Heterosexual females are often the first (and sometimes only) group associated with eating disorders. This is in part due to the media’s portrayal of eating disorders and the disproportionate focus on heterosexual women in research in the past, as well as the disproportionate focus on women in diagnosis and treatment of eating disorders. One study comparing the same four groups used in this paper found that heterosexual women were the group that experienced the highest body dissatisfaction as indicated in a multi-part self-report test (Siever, 1994). Additionally, heterosexual women had the mean highest scores in all of the self-report tests except for one, with which there was not a significant difference between the heterosexual females and the gay males (Siever, 1994). When the study determined how many participants would be considered to have clinical level eating disorders, 13.8% of the heterosexual females within this study (eight out of 62) would qualify (Siever, 1994).
There are two main types of eating disorders, and one that has not yet been confirmed as a disease. These are Anorexia Nervosa, Bulimia Nervosa, and Binge-Eating Disorder. These disorders are not due to a failure of will or behavior, but are real, treatable illnesses in which certain poor patterns of eating take on a life of their own. These disorders usually co-occur with other illnesses such as depression, substance abuse, and anxiety disorders. Women are more likely to suffer from eating disorders, but they do occur in both sexes.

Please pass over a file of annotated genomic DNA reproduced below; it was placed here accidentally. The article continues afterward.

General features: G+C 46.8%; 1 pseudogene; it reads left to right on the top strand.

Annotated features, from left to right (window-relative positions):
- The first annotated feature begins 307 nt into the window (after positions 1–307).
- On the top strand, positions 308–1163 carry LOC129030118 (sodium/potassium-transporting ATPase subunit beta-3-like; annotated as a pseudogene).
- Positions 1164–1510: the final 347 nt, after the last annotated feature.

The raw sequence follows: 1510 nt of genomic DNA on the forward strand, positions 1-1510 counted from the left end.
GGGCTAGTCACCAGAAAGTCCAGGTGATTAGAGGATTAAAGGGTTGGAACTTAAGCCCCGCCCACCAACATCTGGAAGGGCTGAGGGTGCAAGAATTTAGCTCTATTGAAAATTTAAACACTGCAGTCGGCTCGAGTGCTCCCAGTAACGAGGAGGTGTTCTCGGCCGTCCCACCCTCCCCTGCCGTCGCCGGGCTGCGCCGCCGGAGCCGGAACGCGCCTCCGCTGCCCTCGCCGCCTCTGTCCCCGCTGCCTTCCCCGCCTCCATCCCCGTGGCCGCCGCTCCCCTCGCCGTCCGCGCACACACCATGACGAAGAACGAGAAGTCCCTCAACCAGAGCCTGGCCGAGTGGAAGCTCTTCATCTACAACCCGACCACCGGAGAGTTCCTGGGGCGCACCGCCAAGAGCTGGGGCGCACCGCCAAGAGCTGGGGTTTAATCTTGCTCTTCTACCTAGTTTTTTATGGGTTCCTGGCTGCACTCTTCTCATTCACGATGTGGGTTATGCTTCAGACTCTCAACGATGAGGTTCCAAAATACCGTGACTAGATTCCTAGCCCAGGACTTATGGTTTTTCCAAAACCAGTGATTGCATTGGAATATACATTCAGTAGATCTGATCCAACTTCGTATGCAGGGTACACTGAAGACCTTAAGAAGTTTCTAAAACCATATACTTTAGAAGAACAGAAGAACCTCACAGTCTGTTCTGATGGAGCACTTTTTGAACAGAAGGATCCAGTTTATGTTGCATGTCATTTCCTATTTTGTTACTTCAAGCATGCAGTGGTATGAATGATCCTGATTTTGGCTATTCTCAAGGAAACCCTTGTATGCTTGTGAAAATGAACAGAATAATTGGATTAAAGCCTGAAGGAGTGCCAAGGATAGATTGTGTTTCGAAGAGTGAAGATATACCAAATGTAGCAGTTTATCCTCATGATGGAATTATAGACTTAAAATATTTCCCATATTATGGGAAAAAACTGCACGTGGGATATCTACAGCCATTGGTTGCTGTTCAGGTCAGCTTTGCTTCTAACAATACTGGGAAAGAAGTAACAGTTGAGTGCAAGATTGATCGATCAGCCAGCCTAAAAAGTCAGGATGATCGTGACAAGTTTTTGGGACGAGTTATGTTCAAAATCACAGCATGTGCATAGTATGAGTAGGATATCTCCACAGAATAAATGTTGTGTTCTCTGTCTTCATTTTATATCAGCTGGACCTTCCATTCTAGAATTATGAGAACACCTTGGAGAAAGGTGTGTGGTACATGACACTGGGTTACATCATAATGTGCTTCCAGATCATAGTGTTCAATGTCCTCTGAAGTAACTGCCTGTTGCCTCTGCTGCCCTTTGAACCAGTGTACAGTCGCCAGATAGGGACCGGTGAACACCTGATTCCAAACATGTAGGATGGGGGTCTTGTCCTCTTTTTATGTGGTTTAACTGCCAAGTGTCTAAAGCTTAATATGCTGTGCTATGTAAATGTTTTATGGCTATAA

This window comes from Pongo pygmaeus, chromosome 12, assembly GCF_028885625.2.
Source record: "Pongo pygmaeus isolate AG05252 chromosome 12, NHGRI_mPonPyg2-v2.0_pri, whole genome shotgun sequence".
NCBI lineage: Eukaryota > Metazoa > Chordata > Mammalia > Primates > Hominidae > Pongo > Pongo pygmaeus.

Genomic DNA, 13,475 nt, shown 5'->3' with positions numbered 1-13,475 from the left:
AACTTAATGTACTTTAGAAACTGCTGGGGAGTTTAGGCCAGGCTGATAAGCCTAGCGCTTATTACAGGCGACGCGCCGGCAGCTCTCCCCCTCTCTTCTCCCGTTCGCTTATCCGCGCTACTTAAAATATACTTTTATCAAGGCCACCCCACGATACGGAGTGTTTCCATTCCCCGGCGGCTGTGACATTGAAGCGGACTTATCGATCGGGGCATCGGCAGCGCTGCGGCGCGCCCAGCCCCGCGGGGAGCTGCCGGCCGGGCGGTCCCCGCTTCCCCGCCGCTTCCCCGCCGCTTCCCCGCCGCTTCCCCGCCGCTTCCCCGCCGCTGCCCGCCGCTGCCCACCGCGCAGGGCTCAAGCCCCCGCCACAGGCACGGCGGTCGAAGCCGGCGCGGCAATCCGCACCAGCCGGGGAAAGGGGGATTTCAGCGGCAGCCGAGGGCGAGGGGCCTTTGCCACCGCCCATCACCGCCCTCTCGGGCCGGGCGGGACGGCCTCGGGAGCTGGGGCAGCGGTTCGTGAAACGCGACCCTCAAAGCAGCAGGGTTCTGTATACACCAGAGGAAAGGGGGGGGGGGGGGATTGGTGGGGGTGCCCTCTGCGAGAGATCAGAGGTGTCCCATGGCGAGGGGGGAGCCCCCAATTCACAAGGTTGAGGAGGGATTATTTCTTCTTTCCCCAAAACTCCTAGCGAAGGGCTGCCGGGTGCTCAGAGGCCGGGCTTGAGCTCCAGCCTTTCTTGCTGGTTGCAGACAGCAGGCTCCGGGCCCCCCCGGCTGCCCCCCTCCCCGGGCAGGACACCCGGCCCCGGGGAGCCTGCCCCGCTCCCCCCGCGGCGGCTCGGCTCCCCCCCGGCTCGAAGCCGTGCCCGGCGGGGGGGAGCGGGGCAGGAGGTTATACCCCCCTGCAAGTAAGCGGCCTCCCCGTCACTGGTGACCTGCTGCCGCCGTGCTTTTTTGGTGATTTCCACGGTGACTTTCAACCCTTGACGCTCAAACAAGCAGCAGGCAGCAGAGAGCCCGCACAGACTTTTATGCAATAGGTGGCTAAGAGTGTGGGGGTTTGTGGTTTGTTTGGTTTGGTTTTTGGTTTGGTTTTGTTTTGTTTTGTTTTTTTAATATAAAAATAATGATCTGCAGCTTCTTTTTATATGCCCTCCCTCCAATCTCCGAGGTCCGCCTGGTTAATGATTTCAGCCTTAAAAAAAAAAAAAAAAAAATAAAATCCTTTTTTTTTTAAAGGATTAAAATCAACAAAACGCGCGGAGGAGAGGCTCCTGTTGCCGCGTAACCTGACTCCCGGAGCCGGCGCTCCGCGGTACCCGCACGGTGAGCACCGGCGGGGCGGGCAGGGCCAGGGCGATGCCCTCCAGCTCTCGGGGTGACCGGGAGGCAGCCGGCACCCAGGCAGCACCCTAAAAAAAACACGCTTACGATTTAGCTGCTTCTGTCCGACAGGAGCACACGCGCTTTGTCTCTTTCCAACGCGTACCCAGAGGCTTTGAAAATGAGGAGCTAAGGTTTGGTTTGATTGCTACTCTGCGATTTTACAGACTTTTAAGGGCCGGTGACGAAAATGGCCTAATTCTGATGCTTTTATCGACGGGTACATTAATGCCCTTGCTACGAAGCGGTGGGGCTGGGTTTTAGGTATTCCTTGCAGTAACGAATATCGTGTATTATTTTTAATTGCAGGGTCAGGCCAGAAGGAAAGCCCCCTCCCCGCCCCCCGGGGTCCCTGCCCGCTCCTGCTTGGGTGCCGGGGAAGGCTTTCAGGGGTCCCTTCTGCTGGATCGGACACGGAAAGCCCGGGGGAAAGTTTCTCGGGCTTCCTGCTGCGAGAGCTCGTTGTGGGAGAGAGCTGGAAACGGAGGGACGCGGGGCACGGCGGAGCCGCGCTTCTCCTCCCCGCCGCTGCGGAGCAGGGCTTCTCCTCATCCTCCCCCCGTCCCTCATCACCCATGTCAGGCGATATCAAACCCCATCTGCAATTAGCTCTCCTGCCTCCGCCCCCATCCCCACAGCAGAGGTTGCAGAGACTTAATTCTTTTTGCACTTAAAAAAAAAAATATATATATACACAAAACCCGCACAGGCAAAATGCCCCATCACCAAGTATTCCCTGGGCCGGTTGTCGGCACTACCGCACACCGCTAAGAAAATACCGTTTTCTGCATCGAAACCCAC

An eating disorder is defined as "a dangerous and intense striving to become thin (Macionis 350). Even though it has been found that "95% of people who suffer anorexia or bulimia are woman, mostly from white, relatively affluent families" (Macionis 350), "the pre-occupation and obsession with food are not limited to women" (Meadow 24). Although some men also deal with eating disorders, most research has been done on women. In 1985, 95% of women felt they were overweight, while only 25% were actually considered medically overweight (Marshall 124). By the age of thirteen approximately 53% of females are unhappy with their bodies, and by the age of eighteen approximately 78% are unhappy (Marshall 124).
Although there appear to be more similarities than differences between males and females with eating disorders, much can be learned from the differences between the two groups. Gender differences that have emerged in some studies of patients with eating disorders include a higher incidence of homosexuality among males with eating disorders. Extreme pressure to be thin may alone be strong enough to precipitate development of eating disorders. Such added attention to weight and body fat and pressure to diet might be environmental pressures experienced by obese males. (Braun http://www.medscape.com).
Eating disorders mainly appear during adolescence and early adulthood and affect women and girls much more than males. Eating disorders are not self-inflicted diseases, but real illnesses with biological and psychological causes. They often co-exist with other disorders such as depression and substance abuse and can lead to a number of other health complications such as kidney failure, heart problems and even death. Eating disorders are complex conditions that come about from a combination of biological, emotional, behavioral, psychological and social factors. While they may start with a preoccupation with food and weight and body image issues, they are much deeper than that.